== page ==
2013-07-27 06:34:43 PM

meyerkev: Yeah. It's the pensions. Things that made sense when people retired at 65 and died at 66 don't make sense when those same people can retire at 50, and live until 80.


Something else just happened that people seem to willfully ignore.

Pension funds are often required to only buy AAA rated investments.

Very recently, the Banks were fraudulently selling toxic waste as AAA rated investments.

Then we got things happening back around 2008 like this:

Florida pension fund plummets

The State Board of Administration, which manages many of Florida's public investments, has seen its assets plummet by $62-billion, a third of their value, in the last 13 months.
 
2013-07-27 06:41:41 PM
But lets keep listening to liberal ideas on fiscal responsibility.
 
2013-07-27 06:43:20 PM

meyerkev: Yeah.  It's the pensions.  Things that made sense when people retired at 65 and died at 66 don't make sense when those same people can retire at 50, and live until 80.



It's not the pensions, it's mismanagement.  In 1995 the Chicago Teachers' Pension Fund (CTPF) was over 90% funded so the City of Chicago, struggling with financial problems, sought and received approval from the Illinois General Assembly to divert property levies that were earmarked for CTPF to pay other expenses.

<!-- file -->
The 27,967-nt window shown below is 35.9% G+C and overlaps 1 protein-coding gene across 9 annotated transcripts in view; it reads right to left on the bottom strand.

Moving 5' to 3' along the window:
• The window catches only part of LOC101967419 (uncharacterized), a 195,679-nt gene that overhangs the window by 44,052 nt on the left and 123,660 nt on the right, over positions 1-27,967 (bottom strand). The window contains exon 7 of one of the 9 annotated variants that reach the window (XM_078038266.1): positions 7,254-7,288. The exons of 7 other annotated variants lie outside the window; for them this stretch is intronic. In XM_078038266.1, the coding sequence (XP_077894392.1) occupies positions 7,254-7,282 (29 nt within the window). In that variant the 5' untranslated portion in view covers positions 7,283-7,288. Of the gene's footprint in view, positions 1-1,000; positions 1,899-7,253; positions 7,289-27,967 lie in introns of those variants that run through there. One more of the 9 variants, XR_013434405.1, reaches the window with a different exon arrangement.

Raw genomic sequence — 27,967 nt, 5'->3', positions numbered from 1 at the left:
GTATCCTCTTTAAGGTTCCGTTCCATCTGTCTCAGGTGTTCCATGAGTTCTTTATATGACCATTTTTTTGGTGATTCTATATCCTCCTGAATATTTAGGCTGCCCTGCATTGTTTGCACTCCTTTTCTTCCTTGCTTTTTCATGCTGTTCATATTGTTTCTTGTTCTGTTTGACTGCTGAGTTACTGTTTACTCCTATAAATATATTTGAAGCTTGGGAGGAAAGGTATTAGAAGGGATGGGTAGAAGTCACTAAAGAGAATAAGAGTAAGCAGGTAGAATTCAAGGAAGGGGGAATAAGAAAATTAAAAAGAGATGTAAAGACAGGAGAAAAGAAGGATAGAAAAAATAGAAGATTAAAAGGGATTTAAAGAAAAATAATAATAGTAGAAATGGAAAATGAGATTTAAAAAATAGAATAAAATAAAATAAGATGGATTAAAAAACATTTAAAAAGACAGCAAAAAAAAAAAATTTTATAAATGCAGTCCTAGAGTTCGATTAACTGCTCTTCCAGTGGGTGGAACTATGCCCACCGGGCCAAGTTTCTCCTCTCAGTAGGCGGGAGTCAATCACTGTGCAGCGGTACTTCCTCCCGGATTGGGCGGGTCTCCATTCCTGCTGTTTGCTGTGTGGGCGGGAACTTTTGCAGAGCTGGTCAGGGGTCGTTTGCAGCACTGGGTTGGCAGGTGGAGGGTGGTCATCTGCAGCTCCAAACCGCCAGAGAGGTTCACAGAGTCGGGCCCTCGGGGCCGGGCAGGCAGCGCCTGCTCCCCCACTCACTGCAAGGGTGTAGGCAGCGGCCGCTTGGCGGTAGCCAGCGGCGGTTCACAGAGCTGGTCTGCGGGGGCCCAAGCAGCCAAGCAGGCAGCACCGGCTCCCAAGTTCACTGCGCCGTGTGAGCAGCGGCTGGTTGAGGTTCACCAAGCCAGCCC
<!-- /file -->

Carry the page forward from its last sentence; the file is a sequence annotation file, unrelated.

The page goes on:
From 1996 to 2005 the City of Chicago has taken $3.2 billion that was earmarked for the CTPF and now finds itself up shiat creek. The City of Chicago and CPS caused this problem back in 1995 by taking the tax levy funds away from the CTPF and now Rahm Emanuel and CPS wants to cry wolf? Give me a break!
 
2013-07-27 06:44:03 PM
What do you expect?  They lost their Community Organizer.
 
2013-07-27 06:45:38 PM

IamKaiserSoze!!!: Say Chicago. how did that whole selling of the parking meters thing go?


Privatization of government services always results in better service at lower costs. Chicagoans couldn't be happier.
 
Displayed 50 of 195 comments

First | « | 1 | 2 | 3 | 4 | » | Last | Show all

View Voting Results: Smartest and Funniest


This thread is closed to new comments.

Continue Farking
Submit a Link »






Report